The Digital Page Reader

The Digital Page makes use of the Digital Page Reader, especially designed for this edition, which allows the user to view transcriptions of all versions of PK’s texts side-by-side with images of the documents on which the transcriptions are based. Where these documents show evidence of PK’s revisions, the revisions are presented in a clear and concise manner, avoiding esoteric symbols and abbreviations, and each point in the transcription is linked to the equivalent point in the document image. In other words, at each point, the reader can check the map against the territory. PK’s visual art will be presented with a slightly modified version of this text-image tool.

Genesis of the Text

The Digital Page Reader also enables the reader to trace the genesis of any work from its very beginnings through to its various forms of publication, using “revision points.” That is, it is possible, at any point in any version of a work, to call up all variant readings that occur at the equivalent point in other versions of the work, without the highly abbreviated, cryptic presentation associated with traditional print-based textual apparatuses.

Timeline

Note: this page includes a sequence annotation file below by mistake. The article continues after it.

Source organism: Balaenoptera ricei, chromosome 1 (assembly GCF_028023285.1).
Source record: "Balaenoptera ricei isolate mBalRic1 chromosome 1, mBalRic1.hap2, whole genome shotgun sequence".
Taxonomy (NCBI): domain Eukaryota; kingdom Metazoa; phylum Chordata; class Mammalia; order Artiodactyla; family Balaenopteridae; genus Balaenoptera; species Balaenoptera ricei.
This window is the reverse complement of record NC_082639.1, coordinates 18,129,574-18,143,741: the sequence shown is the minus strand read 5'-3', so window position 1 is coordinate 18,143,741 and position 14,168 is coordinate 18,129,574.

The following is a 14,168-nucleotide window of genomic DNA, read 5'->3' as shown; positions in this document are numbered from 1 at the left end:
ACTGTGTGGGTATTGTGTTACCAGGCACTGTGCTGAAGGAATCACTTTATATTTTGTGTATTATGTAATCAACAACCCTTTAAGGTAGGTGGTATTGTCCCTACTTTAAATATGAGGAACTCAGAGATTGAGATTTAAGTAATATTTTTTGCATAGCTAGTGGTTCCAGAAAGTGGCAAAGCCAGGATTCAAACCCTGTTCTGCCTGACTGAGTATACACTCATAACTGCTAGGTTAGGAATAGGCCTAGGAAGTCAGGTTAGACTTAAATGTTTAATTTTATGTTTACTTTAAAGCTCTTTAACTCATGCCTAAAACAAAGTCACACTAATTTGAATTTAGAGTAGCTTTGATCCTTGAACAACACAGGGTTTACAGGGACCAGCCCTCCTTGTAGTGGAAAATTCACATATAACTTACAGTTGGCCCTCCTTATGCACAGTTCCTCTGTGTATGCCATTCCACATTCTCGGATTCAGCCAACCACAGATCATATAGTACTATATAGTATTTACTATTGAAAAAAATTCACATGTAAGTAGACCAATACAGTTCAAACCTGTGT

At the heart of The Digital Page will be a timeline based on Sandra Djwa’s biography of PK, Journey with No Maps. The many thousands of separate items included in the edition (poems, letters, paintings, etc.) will each be linked to this timeline. In other words, from any individual item it will be possible to go directly to the relevant date on the timeline; and from any date on the timeline it will be possible to go directly to any item associated with that date. The timeline will also be linked to numerous photos, videos, and audio files relevant to PK’s work and milieu. This will enable the user to more thoroughly grasp the genesis of PK’s career as a whole and the social context in which this genesis is embedded.

Bibliography and Database

A continuously updated bibliography of PK’s published and unpublished works will be generated from the Digital Page database, as the edition proceeds. The database will be accessible to users who wish to consult it directly.

Facetted Searching

Facetted searching of The Digital Page will allow the user to search not only PK’s own words but various attributes or “facets,” such as date, or genre or medium (for the visual art).

Agile vs. Waterfall

The Digital Page is not complete. Like all projects in the ever-changing field of digital humanities it is in progress, a progress that will end only if, some day, the project is abandoned. However, the basic structure of the edition is now in place and much of its content is ready for presentation. The editors have therefore decided to go public with The Digital Page now rather than later, on the understanding that it will be undergoing continuous change and augmentation in the years to come. It is hoped that this “agile” approach will encourage users of The Digital Page to communicate on an ongoing basis with its editors and thus contribute to its continuous improvement, something that would not be encouraged by a “waterfall” approach which would entail making The Digital Page, or sections of it, available only when completed.